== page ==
Austrian writer and politician; born at Alt-Ofen, Hungary, Dec. 8, 1816; died at Emmersdorf, near Klagenfurth, Carinthia, March 23, 1893. After studying medicine (1836-1844) he was appointed physician at the Vienna hospital. Fischhof was one of the leaders in the revolutionary movement of 1848, commanding the students' legion of Vienna and presiding over the Committee of Public Security. He was especially prominent in the Constitutional Assembly (Reichstag), in which he represented one of the Vienna districts. In the Liberal cabinet of Doblhof he was attached as counselor to the Ministry of the Interior. After the dissolution of the Kremsier Diet, March 7, 1849, Fischhof was arrested, accused of rebellion and high treason, but was acquitted after an imprisonment of nine months. He devoted himself to the practise of medicine until about 1875, when failing health compelled him to retire.
With Joseph Unger, later a member of the Austrian cabinet, he published in 1861 a pamphlet entitled "Lösung der Ungarischen Frage," in which he pleaded for the division of the empire into Austria and Hungary. After the Austro-Prussian war of 1866 Fischhof wrote "Ein Blick auf Oesterreich's Lage," and strongly advised an alliance with Germany. In his "Oesterreich und die Bürgschaften Seines Bestandes," 1869, he recommended an autonomous constitution for Austria. In conjunction with Walterskirchen he planned in 1882 the foundation of a German-Austrian people's party, which by concessions should act as a mediator in the question of nationalities and unite all liberal elements of the empire; but his efforts were frustrated by the resistance of the constitutional party. He also wrote: "Zur Reduktion der Kontinentalen Heere" (1875); "Die Sprachenrechte in den Staaten Gemischter Nationalität" (1885); and "Der Oesterreichische Sprachenzwist" (1888).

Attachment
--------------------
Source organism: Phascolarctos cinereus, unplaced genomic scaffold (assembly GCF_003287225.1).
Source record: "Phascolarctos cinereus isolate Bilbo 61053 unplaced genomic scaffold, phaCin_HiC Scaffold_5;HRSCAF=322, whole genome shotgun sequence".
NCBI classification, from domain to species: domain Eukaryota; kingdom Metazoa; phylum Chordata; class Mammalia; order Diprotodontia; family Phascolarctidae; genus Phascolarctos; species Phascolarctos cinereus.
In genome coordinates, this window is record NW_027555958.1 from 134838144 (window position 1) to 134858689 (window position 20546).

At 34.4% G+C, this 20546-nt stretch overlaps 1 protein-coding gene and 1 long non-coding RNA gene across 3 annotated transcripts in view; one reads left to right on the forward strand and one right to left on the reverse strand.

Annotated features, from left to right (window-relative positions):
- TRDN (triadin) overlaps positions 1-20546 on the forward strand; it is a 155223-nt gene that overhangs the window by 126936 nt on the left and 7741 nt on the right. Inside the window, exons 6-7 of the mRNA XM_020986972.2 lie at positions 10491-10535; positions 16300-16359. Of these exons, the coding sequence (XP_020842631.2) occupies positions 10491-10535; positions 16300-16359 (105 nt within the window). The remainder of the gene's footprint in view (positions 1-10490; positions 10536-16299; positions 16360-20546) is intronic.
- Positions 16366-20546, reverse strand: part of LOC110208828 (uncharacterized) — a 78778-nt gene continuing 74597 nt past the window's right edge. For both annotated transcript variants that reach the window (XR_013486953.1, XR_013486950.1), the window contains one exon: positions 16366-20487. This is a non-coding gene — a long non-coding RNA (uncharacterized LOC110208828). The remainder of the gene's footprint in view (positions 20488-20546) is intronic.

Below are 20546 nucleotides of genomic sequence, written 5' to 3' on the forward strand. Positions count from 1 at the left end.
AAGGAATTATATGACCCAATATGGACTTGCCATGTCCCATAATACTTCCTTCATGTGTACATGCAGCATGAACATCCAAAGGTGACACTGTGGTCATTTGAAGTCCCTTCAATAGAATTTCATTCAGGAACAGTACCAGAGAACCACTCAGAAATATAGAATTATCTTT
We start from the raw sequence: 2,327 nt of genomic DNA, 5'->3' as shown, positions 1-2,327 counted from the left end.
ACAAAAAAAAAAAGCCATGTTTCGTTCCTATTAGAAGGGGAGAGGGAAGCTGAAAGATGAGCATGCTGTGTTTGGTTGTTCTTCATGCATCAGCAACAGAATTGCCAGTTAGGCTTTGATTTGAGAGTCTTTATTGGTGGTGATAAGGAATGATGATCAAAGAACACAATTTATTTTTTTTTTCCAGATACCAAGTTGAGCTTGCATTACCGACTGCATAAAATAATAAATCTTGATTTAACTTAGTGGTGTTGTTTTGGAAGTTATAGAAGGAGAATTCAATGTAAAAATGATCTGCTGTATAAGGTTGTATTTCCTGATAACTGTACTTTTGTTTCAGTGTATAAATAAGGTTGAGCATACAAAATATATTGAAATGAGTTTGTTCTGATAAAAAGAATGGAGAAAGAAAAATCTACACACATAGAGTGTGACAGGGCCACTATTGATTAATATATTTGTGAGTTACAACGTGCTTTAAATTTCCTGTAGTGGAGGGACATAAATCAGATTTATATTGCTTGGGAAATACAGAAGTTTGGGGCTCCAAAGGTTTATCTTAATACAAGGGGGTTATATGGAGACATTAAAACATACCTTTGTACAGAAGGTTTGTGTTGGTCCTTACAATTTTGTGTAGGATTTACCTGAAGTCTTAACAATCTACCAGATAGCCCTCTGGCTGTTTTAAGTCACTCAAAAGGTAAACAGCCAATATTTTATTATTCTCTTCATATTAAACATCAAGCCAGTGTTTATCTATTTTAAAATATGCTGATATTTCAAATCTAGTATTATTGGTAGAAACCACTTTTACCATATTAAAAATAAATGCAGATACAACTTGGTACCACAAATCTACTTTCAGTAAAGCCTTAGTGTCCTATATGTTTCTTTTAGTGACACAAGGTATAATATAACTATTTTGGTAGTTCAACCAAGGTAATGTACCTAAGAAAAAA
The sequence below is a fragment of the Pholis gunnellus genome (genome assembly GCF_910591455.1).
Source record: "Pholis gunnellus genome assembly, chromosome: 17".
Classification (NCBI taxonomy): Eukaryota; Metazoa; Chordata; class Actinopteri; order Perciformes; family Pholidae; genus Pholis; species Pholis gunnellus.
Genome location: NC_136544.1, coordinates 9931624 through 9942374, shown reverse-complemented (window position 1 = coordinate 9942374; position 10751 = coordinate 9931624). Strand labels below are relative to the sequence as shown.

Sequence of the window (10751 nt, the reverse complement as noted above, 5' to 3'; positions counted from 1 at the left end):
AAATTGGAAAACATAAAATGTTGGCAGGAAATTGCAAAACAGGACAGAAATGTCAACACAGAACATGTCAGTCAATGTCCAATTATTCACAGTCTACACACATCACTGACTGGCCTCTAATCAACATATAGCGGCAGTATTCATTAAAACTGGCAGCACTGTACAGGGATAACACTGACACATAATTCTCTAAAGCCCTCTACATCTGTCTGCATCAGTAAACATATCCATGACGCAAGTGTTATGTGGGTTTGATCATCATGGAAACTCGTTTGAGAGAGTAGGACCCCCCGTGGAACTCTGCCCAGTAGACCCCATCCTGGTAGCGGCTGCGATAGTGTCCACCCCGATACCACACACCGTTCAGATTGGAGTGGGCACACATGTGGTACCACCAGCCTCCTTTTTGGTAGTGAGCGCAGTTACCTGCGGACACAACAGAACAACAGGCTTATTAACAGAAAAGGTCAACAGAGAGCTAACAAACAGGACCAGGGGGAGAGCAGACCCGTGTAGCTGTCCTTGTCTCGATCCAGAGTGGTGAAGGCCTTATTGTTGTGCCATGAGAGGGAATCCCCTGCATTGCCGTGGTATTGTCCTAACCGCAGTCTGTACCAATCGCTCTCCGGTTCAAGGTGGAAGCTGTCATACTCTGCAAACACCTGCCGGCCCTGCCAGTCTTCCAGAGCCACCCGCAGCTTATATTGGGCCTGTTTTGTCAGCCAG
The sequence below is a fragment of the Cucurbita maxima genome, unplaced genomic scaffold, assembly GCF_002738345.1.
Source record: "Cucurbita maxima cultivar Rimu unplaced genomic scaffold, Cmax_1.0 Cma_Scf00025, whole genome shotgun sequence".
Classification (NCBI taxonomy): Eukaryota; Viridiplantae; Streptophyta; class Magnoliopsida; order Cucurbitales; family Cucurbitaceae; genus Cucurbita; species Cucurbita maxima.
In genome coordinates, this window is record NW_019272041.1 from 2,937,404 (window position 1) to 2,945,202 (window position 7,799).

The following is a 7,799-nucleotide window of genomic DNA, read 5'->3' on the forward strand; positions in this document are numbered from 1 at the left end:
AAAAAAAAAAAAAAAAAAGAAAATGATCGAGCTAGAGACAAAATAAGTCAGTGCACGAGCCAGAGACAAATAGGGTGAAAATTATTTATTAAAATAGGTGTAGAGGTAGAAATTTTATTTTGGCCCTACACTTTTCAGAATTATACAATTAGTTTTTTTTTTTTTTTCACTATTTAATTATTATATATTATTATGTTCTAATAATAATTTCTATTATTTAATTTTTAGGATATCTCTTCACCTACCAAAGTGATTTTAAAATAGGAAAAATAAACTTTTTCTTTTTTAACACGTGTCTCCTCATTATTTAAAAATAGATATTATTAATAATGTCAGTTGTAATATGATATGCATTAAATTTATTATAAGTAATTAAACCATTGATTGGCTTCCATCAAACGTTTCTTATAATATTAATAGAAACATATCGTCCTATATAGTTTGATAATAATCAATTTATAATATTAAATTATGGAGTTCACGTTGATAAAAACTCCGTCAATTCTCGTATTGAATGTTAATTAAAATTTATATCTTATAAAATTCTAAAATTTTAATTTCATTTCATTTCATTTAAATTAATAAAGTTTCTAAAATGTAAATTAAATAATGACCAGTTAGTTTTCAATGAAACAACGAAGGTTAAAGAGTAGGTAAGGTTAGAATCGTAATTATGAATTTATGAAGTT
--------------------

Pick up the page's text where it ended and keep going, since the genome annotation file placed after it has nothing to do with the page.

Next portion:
- Brockhaus, Konversations-Lexikon;
- Meyers Konversations-Lexikon;
- La Grande Encyclopedie;
- Die Neuzeit, 1893, No. 13;
- Wurzbach, Biographisches Lexikon der Oest.-Ungarischen Monarchie.